This change will disrupt part of the web's economic infrastructure and "may choke off the economic oxygen from advertising that startups and emerging companies need to survive," the advertiser groups said in a statement.
The statement was attributed to Dan Jaffe, group EVP of government relations at the Association of National Advertisers, which represents companies including Procter & Gamble, Coca-Cola, Microsoft and Apple, and to Dick O'Brien, EVP of government relations at the American Association of Advertising Agencies, which represents major ad agencies.
Cookies are small pieces of code that websites deliver to a visitor's browser and that stick around as the person visits other sites. They can be used to track users across multiple sites and can be used to target ads and see how they perform.
Google said it will effectively kill off third-party cookies on Chrome once it has figured out how to address the "needs of users, publishers, and advertisers" and it has developed tools to "mitigate workarounds." Chrome is the most popular web browser in the world, with about 69% global market share as of September 2019, according to Statista.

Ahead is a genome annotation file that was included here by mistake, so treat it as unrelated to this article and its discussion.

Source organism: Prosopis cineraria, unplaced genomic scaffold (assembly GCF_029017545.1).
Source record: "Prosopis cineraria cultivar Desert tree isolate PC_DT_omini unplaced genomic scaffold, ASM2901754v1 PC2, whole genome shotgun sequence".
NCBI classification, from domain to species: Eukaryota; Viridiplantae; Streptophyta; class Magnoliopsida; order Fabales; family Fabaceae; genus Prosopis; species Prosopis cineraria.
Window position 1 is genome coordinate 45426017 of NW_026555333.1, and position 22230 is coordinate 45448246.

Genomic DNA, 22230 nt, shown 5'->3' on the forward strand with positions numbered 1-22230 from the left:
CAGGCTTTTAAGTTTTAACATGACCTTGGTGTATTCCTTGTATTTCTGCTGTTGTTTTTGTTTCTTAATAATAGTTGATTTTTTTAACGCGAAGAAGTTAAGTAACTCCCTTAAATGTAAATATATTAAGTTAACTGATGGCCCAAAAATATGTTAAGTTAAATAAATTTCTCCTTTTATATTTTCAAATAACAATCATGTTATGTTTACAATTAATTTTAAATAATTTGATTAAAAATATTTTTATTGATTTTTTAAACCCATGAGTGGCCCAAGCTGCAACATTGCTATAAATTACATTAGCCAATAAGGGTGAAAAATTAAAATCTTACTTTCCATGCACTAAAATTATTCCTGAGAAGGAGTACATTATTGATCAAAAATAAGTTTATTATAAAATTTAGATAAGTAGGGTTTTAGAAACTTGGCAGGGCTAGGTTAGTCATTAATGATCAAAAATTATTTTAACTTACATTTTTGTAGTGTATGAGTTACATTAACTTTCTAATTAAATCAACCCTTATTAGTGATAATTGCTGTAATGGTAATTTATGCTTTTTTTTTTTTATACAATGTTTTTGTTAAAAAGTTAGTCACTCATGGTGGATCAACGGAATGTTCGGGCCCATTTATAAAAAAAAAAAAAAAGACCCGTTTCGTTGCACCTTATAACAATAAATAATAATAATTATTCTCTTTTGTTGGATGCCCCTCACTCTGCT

The company said it's working on initiatives that would let online advertising continue in a more privacy-conscious way, but it's unclear exactly what that means.
Jaffe and O'Brien wrote that the advertiser groups intend to work with industry players, policymakers and Google itself to ensure "effective and competitive alternatives" before Google ends third-party cookie support.
"In the interim, we strongly urge Google to publicly and quickly commit to not imposing this moratorium on third party cookies until effective and meaningful alternatives are available," they wrote.
These groups have also been among groups opposing California's new privacy law. The groups cited concerns about negative consequences that proposed regulations could create for consumers and businesses.